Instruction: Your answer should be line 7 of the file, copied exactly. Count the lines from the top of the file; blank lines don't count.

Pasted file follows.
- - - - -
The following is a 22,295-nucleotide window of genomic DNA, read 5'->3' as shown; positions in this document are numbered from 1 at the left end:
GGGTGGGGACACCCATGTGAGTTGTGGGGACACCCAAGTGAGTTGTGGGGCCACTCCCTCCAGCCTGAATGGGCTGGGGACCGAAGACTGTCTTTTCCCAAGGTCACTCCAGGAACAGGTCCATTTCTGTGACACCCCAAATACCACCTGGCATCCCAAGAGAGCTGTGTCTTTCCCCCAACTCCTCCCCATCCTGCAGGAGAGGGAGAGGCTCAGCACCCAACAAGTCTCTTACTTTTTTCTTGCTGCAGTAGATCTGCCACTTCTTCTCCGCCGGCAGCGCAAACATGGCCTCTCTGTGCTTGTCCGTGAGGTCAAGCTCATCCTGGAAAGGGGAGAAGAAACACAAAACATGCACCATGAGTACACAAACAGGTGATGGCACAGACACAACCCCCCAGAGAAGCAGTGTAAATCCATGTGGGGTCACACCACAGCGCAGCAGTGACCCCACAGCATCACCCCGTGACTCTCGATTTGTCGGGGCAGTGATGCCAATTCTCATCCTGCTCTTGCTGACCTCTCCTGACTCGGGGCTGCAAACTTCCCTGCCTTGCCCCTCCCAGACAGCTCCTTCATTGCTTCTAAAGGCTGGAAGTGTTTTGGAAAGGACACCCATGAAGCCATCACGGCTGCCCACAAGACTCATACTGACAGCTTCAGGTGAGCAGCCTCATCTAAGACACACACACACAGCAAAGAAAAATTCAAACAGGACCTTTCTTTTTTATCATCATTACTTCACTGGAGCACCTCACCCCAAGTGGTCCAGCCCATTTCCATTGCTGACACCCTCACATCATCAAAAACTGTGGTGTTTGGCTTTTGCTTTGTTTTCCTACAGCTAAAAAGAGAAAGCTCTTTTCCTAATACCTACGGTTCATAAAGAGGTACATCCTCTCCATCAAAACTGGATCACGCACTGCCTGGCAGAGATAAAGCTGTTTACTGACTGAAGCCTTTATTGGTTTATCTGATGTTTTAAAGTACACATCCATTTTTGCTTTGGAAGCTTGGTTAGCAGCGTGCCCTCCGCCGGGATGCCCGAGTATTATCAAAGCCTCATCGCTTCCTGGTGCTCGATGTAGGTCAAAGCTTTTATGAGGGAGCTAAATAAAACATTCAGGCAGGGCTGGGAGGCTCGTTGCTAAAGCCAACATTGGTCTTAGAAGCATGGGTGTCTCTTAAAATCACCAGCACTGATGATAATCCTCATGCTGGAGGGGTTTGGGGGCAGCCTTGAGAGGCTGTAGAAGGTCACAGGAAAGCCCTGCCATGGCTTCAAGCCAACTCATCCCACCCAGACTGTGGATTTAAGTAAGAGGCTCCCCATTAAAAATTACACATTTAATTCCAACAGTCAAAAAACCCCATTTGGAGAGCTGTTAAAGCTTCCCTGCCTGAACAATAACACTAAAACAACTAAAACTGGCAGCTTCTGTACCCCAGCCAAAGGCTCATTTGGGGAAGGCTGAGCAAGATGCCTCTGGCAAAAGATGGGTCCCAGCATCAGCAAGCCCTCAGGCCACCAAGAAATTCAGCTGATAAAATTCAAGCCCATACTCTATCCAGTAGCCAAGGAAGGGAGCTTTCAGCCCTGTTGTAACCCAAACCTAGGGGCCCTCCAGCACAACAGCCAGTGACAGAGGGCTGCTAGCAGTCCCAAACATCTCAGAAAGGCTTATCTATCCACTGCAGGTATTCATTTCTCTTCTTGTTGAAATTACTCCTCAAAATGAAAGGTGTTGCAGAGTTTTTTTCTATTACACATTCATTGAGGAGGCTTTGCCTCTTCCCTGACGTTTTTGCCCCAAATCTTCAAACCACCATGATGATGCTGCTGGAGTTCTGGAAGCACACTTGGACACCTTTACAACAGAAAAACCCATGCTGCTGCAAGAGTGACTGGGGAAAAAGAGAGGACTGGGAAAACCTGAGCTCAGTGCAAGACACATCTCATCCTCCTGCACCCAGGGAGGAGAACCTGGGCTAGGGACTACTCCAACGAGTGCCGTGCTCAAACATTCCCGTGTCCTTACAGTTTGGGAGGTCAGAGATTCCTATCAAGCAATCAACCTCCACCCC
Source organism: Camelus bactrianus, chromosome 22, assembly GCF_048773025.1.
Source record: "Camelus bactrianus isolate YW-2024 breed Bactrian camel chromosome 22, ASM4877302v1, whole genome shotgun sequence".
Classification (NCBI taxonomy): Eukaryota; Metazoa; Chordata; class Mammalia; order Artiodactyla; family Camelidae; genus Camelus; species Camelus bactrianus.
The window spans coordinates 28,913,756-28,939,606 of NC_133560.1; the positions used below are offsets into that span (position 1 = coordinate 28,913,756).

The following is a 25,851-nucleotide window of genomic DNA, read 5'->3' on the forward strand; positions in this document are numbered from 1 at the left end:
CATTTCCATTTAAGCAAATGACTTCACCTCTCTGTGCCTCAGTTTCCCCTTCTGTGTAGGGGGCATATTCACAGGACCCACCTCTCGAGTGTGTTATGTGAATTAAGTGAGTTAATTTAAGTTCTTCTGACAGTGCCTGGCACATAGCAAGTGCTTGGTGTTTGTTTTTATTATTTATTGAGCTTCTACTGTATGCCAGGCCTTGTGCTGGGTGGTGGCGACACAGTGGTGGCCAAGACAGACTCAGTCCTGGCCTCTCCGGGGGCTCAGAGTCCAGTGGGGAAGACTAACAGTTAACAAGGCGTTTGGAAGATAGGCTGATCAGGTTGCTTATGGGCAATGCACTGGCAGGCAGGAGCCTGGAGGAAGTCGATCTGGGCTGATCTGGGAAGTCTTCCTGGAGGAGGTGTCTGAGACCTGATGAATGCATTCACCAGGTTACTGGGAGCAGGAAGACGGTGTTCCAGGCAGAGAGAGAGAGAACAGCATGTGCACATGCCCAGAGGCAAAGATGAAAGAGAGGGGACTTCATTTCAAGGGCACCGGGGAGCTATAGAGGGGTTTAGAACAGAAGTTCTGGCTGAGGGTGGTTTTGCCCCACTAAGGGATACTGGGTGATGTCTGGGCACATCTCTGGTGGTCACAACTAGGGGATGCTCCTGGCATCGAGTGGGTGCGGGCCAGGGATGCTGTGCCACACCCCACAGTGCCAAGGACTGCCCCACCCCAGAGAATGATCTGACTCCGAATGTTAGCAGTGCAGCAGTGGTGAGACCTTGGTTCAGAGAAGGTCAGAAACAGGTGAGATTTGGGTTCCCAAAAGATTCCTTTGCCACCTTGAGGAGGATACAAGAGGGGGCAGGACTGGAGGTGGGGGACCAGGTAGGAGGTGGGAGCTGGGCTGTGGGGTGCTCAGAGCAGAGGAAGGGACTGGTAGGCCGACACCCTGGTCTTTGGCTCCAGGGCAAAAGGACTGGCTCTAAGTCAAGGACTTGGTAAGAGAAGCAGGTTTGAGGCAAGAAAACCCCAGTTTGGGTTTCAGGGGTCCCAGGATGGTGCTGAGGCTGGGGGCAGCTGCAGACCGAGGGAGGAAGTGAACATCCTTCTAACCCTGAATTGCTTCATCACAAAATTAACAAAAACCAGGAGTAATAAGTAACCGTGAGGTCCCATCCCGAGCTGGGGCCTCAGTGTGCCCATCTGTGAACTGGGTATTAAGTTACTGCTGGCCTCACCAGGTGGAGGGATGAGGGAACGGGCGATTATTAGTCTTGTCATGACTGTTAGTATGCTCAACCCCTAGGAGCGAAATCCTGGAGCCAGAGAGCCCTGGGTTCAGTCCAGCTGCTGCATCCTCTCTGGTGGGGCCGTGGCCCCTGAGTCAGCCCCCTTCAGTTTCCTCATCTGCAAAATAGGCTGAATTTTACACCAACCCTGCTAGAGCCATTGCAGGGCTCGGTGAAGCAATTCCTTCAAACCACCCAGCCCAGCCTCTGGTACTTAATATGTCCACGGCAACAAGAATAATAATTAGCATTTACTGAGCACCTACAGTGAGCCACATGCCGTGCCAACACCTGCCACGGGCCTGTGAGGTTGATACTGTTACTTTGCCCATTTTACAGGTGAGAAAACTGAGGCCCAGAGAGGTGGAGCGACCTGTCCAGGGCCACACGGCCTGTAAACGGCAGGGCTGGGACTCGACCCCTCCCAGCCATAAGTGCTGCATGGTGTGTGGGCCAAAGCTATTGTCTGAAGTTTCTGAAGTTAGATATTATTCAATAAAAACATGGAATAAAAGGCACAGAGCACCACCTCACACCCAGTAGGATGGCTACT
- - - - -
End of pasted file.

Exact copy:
The following is a 25,851-nucleotide window of genomic DNA, read 5'->3' on the forward strand; positions in this document are numbered from 1 at the left end: